Alzheimer's disease (AD) is characterized by the accumulation of β-amyloid (Aβ) associated with brain atrophy and cognitive decline. The functional form to model the association between Aβ and regional brain atrophy has not been well defined. In order to determine the relationship between Aβ and atrophy, we compared the performance of the usual dichotomization of cerebrospinal fluid (CSF) Aβ to identify subjects as Aβ+ and Aβ- with a trilinear spline model of CSF Aβ.
Methods
183 subjects with mild cognitive impairment and 108 cognitively normal controls with baseline CSF Aβ and up to 4 years of longitudinal MRI data from the Alzheimer's Disease Neuroimaging Initiative (ADNI) were analyzed using mixed-effects regression. Piecewise-linear splines were used to evaluate the nonlinear nature of the association between CSF Aβ and regional atrophy and to identify points of acceleration of atrophy with respect to Aβ. Several parameterizations of CSF Aβ were compared using likelihood ratio tests and AIC. Periods of acceleration of atrophy in which subjects transition from CSF Aβ negativity to CSF Aβ positivity were estimated from the spline models and tested for significance.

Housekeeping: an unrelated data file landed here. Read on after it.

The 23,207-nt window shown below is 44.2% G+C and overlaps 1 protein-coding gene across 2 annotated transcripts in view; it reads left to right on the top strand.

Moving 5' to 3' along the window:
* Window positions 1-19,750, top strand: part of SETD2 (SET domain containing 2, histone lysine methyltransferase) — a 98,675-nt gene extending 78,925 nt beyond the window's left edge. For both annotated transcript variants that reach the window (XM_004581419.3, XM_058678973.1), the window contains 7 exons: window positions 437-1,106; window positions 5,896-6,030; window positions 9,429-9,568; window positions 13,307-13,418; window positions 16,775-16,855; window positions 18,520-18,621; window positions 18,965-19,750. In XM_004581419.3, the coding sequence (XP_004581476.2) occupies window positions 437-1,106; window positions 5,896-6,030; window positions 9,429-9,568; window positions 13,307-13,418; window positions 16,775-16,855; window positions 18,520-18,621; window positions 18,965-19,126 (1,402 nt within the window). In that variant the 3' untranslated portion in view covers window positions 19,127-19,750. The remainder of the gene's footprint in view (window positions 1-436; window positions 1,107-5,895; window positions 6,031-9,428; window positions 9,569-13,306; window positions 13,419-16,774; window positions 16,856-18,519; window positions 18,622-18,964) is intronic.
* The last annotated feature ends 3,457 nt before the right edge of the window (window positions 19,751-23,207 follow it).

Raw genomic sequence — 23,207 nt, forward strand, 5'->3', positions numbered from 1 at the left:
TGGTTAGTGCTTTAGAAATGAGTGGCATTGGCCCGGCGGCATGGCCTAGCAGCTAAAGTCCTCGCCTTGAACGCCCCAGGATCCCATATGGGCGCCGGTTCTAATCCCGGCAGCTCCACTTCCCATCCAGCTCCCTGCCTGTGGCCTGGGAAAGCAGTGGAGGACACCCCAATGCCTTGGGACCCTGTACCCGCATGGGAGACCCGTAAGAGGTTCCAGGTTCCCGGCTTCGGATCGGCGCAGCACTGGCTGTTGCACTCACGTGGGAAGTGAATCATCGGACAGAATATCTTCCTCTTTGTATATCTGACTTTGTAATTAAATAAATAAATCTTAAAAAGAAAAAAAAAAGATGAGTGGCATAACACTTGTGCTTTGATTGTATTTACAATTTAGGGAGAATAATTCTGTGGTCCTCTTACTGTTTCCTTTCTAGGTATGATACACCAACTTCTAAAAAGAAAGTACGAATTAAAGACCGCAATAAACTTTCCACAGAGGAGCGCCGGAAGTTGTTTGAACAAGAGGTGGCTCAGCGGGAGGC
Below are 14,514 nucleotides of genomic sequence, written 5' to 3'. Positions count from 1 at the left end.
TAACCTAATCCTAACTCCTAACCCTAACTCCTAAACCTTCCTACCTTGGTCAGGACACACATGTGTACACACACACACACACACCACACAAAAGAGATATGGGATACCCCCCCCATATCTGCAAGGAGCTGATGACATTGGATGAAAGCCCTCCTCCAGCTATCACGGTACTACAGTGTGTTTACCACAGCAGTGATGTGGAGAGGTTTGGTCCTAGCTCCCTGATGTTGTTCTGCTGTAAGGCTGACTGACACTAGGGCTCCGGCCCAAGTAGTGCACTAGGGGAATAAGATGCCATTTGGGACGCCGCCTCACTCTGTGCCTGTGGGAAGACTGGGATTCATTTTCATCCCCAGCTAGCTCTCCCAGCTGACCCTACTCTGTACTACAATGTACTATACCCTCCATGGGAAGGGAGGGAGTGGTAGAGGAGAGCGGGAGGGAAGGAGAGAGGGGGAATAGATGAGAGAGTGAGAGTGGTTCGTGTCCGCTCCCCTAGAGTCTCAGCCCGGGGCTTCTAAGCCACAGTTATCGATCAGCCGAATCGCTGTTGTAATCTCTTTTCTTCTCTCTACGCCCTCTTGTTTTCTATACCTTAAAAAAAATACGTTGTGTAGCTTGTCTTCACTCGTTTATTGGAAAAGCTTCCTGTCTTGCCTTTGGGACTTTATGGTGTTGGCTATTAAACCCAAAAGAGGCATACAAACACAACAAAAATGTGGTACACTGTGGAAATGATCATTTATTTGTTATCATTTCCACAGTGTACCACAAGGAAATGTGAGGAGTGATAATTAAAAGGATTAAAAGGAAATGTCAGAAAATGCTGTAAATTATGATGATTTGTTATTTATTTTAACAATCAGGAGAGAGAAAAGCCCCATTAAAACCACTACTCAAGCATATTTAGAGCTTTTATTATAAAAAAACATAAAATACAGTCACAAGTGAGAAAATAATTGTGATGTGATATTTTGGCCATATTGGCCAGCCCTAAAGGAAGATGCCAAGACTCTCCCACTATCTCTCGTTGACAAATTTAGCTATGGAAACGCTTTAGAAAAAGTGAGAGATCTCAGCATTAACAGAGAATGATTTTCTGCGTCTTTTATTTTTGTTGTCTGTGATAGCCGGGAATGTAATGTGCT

Results
Spline models resulted in better fits for many temporal and parietal regions compared with the dichotomous models. The trilinear model showed that periods of acceleration of atrophy varied greatly by region with early changes seen in the insula, amygdala, precuneus, hippocampus, and other temporal regions, occurring prior to the clinical threshold for CSF Aβ positivity.
Conclusion
The use of piecewise-linear splines provides an improved model of the nonlinear association between CSF Aβ and regional atrophy in regions implicated in the progression of Alzheimer's disease. The important biological finding of this work is that some brain regions show periods of accelerated volume loss well before the CSF Aβ42 threshold. This implies that signs of brain atrophy develop prior to the current conventional definition of “preclinical AD”.
doi:10.1016/j.jalz.2014.11.002
PMCID: PMC4461550  PMID: 25499535